With Reykjavík Arts Festival bearing down fast, we thought we’d talk to some prominent figures in the city’s arts scene about the festival, and this year’s focus on gender, censorship and rights struggle. First up: Ragnheiður Harpa Leifsdóttir, one of Iceland’s brightest young artists, who contributed a show-stopping aerial performance to last year’s festival.
This year’s focus is women in art. Do you think there’s still some way to go for gender equality in art, and the arts generally?
Art mirrors the person, the society, the world – so in a world where there is inequality, there is inequality in the arts. Everything is linked together, part of a huge whole. The focus of the festival this year emphasises this exactly.
The fact that we are asking ourselves this question is a strong indicator that women are discriminated against in the art world, as they are in other sectors of the society. We have just as many men and women working in the arts and yet we can see numbers from galleries over the world that women artist are underrepresented in museum collections and galleries, just as they have been throughout history. The statistics don’t lie.
I’ve often discussed why there aren’t more great women artists in our Western history books. However I think the question or focus should rather be on why haven’t more women been considered great artists throughout Western history. The feminist collective Guerrilla Girls ask this same question in their work.
The history we know is written by those who didn’t consider women to be capable of being artists. It leads me to think what knowledge has been taken away of our female artists and how we can rewrite, or start writing our own story.
We mould the future in the way we teach our history. It’s in how we engage in conversation about our social structures that we are able to perceive and face them head on.”
“Feminism isn’t about making women stronger. Women are already strong. It’s about changing the way the world perceive that strength.” – G.D Anderson.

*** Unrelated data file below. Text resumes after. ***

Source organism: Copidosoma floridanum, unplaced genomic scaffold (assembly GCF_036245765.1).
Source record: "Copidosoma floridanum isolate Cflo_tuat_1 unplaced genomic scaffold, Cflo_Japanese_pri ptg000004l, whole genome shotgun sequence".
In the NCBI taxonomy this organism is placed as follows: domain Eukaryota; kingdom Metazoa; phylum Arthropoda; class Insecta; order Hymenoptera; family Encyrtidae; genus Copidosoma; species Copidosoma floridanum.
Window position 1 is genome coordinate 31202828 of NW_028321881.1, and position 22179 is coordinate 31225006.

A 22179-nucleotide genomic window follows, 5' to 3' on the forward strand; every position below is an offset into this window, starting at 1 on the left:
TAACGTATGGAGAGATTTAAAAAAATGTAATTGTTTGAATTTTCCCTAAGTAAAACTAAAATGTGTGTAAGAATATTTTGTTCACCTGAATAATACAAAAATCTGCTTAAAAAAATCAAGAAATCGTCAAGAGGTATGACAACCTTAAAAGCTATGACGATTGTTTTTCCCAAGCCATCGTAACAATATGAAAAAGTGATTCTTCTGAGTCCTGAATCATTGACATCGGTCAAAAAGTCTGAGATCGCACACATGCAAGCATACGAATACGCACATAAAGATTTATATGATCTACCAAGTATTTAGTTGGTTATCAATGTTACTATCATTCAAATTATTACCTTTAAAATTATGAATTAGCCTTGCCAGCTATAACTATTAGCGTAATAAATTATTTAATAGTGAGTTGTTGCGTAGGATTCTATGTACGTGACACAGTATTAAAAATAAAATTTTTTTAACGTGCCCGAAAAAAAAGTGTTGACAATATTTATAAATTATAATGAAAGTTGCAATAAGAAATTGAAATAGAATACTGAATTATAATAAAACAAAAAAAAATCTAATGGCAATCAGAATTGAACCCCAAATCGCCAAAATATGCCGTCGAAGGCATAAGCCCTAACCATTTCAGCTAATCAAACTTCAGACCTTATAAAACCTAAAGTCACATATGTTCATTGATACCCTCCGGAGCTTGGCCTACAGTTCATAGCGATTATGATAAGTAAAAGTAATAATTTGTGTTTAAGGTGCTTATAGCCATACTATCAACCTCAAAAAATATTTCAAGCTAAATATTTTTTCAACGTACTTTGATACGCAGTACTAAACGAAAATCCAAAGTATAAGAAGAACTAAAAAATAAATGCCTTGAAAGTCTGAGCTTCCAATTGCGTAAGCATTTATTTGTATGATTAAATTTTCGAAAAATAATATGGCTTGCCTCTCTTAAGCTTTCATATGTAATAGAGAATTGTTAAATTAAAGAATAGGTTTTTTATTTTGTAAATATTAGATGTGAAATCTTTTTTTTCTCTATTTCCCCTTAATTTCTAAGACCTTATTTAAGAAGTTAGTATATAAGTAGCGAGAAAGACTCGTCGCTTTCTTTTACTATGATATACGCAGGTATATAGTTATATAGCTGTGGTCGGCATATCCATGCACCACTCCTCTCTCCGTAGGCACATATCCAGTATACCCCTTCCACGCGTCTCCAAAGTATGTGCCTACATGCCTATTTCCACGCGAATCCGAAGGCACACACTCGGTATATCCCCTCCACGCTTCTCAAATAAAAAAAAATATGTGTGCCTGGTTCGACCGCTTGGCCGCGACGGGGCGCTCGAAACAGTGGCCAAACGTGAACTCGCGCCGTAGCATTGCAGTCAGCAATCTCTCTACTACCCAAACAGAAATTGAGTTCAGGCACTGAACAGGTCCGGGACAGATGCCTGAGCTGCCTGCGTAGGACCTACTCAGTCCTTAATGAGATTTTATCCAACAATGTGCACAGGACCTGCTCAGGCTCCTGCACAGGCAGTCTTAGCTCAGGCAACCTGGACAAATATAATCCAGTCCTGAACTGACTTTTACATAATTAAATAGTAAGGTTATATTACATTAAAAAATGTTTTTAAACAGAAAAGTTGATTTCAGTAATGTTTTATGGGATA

What are your best memories of the festival?
A day a few years ago. This was the first day it really felt like summer had arrived. I feel like RAF is like lóan, the bird that tells us by it’s song the winter has ended with it’s arrival. This particular day was when they brought the dancers that flew on strings in the sky. I remember looking up at them and thinking, wow. People are capable of the mostly bizarre, beautiful things.
What do you think RAF brings to the life of the city?
Art is like the heartbeat of a city and Reykjavík Art Festival brings all kinds of different inspiring explosions. Even though you don’t get a chance to see everything you get ideas and stories through the atmosphere and happenings.
Do you think the city’s young artists & art students benefit?
I think everyone benefits, always. Sometimes inspiration can be sought into the most surprising art form. I remember I did a course in the Arts Academy once on exploring art we thought we didn’t like. I learned so much from that. I was surprised how closed we can be towards something we decided on and forgot why. I think the cities artists and art student thrive in spaces based on meeting, collision, creative discussion and celebrating art. The focus on opportunities of free events and cheap tickets, bringing people to openings etc. ignite just that!
Anything you’d like to highlight, that you’re particularly looking forward to in the programme so far?
I’m very excited to see a composer I admire a lot. Her name is Bára Gísladóttir, playing in Mengi. Guerilla Girls, because I’ve known about them and admired for a long time. Svartar Fjarðrir, opening dance piece by Sigga Soffía. I’m a huge fan of her work and the team in the piece. And then just take part in the celebration.
See more Ragnheiður’s work on her website.
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